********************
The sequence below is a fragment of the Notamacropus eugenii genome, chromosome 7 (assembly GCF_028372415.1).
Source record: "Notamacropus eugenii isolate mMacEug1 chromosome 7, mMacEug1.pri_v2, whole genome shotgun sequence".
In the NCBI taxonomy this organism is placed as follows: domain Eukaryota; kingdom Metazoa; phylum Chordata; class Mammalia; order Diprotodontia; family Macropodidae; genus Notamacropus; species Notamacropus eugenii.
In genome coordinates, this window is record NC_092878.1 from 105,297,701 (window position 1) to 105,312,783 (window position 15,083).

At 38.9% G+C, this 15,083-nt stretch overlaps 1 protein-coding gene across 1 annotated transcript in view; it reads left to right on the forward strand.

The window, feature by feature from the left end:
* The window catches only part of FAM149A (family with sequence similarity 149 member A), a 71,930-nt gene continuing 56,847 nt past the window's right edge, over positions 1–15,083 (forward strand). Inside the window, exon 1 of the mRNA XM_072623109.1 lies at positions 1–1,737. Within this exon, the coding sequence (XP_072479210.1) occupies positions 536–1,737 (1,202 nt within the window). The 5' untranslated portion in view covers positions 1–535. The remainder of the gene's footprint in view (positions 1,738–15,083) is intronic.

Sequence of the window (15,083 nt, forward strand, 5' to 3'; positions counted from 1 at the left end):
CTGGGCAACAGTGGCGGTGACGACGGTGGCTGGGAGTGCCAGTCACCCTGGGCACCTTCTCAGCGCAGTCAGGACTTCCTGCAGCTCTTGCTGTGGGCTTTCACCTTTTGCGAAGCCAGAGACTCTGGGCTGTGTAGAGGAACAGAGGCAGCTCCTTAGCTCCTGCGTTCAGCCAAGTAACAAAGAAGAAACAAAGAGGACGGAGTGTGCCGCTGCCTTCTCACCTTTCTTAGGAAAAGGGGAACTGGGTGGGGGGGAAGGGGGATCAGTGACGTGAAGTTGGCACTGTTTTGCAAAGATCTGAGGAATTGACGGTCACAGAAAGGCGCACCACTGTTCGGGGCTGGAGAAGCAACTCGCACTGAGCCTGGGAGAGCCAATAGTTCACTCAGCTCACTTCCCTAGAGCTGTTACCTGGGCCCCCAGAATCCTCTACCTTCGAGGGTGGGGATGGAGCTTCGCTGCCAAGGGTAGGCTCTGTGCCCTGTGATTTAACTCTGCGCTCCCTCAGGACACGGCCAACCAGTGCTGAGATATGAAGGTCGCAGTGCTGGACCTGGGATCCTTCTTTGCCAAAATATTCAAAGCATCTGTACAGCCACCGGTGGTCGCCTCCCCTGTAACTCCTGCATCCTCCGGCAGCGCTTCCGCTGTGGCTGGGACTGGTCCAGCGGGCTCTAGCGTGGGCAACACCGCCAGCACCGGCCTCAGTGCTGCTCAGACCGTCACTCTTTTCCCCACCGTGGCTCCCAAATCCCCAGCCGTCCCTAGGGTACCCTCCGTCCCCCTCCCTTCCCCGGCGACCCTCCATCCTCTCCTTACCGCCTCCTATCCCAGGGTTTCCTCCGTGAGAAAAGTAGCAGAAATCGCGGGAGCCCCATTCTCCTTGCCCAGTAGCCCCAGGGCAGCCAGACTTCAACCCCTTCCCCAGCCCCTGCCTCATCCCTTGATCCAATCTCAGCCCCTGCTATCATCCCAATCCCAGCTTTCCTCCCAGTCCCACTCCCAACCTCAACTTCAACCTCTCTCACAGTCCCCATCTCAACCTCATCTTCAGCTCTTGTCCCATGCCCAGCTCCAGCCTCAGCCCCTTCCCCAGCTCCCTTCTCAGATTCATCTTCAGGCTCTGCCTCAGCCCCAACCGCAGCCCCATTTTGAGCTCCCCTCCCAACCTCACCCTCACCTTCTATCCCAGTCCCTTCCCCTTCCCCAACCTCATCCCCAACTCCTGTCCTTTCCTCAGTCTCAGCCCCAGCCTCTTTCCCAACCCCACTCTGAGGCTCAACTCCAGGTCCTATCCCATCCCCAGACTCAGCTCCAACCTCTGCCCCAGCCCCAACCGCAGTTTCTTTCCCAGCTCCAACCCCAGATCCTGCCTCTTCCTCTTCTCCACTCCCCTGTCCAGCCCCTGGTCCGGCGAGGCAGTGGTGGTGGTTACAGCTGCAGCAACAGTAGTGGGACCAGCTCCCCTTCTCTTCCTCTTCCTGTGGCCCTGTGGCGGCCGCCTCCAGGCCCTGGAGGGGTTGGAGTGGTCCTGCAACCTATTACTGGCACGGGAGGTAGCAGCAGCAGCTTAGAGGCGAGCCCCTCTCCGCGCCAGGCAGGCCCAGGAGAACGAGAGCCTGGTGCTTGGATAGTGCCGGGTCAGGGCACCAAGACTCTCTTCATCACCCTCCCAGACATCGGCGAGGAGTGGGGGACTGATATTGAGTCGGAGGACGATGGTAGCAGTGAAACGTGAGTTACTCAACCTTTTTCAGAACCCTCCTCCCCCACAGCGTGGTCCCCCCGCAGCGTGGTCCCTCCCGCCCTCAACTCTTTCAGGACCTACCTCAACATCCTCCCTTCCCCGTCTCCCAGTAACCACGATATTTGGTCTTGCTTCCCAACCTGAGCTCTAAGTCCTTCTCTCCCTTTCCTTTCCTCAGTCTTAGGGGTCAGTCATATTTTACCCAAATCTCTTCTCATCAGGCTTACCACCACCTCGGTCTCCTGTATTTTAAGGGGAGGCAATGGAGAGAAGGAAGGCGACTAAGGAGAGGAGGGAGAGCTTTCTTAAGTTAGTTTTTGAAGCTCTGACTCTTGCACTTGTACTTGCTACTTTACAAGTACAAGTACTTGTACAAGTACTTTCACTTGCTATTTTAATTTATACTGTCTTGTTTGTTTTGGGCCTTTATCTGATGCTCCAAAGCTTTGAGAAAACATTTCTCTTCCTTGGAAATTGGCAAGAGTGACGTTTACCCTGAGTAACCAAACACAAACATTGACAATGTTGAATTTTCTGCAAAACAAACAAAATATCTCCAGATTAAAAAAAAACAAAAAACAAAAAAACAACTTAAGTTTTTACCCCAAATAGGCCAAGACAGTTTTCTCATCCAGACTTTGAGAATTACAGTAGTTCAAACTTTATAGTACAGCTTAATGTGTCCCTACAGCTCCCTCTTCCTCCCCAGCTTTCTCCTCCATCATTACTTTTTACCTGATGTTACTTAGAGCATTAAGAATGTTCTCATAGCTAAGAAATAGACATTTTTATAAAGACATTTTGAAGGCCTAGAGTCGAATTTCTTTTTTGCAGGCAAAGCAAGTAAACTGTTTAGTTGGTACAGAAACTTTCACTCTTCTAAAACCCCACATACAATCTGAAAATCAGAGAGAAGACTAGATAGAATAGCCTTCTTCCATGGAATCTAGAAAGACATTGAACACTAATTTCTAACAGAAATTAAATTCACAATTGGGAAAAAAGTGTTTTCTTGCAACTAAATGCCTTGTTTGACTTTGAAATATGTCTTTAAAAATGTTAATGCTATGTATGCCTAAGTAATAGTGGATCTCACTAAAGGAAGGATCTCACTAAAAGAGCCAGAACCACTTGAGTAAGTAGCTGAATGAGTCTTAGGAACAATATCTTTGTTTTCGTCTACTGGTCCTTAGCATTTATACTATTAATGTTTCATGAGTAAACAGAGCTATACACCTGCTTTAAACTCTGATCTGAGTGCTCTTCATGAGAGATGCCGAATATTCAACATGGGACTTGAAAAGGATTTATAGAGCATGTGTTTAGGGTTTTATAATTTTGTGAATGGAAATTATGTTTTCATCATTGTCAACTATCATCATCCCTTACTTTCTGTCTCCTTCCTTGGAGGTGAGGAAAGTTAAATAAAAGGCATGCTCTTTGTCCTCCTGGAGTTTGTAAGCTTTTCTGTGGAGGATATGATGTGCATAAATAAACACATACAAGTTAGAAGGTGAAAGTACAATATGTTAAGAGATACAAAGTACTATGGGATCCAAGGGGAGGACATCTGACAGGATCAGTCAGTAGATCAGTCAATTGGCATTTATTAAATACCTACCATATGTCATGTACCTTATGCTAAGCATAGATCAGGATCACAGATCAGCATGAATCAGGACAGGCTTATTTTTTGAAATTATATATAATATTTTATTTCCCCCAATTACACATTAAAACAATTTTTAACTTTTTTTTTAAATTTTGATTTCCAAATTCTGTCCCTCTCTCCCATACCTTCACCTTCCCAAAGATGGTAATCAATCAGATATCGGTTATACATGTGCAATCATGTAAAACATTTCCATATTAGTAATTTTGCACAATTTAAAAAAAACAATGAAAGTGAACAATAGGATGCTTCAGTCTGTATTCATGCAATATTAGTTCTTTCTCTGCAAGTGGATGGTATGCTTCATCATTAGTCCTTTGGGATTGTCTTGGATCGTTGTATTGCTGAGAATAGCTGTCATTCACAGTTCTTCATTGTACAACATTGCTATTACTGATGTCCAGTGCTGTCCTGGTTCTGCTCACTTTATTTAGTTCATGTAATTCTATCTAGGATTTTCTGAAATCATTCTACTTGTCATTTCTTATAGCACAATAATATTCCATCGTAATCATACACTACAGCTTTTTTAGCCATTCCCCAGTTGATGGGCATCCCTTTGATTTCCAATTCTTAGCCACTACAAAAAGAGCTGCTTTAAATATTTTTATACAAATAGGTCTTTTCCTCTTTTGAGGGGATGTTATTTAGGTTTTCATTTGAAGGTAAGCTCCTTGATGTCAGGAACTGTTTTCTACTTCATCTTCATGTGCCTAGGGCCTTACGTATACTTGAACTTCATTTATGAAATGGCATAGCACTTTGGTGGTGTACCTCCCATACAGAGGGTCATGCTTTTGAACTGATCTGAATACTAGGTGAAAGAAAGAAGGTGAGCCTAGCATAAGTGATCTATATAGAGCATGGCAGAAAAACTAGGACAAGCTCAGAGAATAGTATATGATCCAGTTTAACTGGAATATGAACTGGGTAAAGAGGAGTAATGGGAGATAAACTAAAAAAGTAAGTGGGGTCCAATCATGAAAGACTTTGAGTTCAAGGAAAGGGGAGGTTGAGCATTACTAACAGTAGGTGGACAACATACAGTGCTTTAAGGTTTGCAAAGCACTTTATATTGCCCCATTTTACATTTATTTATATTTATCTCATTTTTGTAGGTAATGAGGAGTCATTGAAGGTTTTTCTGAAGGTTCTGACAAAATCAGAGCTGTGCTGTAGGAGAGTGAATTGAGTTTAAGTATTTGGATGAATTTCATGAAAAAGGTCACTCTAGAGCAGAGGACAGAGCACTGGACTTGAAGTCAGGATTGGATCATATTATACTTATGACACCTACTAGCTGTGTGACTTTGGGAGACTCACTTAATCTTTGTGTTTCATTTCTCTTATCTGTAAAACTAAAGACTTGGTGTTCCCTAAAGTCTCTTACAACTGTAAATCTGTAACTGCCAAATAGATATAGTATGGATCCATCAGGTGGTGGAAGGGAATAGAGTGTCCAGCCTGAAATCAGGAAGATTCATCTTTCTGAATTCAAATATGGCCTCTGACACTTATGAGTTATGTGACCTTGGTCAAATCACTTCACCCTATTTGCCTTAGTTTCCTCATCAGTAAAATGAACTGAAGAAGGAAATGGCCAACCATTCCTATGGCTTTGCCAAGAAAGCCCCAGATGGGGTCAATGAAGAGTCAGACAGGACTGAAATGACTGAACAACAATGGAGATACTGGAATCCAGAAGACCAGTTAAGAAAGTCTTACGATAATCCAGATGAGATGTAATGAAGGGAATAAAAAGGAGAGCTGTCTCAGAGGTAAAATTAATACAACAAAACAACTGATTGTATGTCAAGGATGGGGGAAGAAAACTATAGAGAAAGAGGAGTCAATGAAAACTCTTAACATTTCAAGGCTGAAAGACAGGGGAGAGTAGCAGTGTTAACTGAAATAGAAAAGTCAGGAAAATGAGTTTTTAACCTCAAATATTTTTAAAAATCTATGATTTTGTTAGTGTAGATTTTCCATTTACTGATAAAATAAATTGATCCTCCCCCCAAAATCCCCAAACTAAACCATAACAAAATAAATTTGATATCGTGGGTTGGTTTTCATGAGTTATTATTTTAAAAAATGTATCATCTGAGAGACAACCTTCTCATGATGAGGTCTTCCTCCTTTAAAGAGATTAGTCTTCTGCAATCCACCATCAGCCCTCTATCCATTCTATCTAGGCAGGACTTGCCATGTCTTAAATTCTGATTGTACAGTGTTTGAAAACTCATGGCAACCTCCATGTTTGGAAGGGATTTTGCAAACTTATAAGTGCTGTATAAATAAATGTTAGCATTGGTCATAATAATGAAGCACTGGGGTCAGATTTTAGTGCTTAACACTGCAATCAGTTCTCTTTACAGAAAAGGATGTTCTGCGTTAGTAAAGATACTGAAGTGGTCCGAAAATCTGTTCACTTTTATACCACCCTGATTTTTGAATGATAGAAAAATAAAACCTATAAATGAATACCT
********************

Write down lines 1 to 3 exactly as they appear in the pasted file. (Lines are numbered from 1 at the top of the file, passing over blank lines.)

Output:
The sequence below is a fragment of the Notamacropus eugenii genome, chromosome 7 (assembly GCF_028372415.1).
Source record: "Notamacropus eugenii isolate mMacEug1 chromosome 7, mMacEug1.pri_v2, whole genome shotgun sequence".
In the NCBI taxonomy this organism is placed as follows: domain Eukaryota; kingdom Metazoa; phylum Chordata; class Mammalia; order Diprotodontia; family Macropodidae; genus Notamacropus; species Notamacropus eugenii.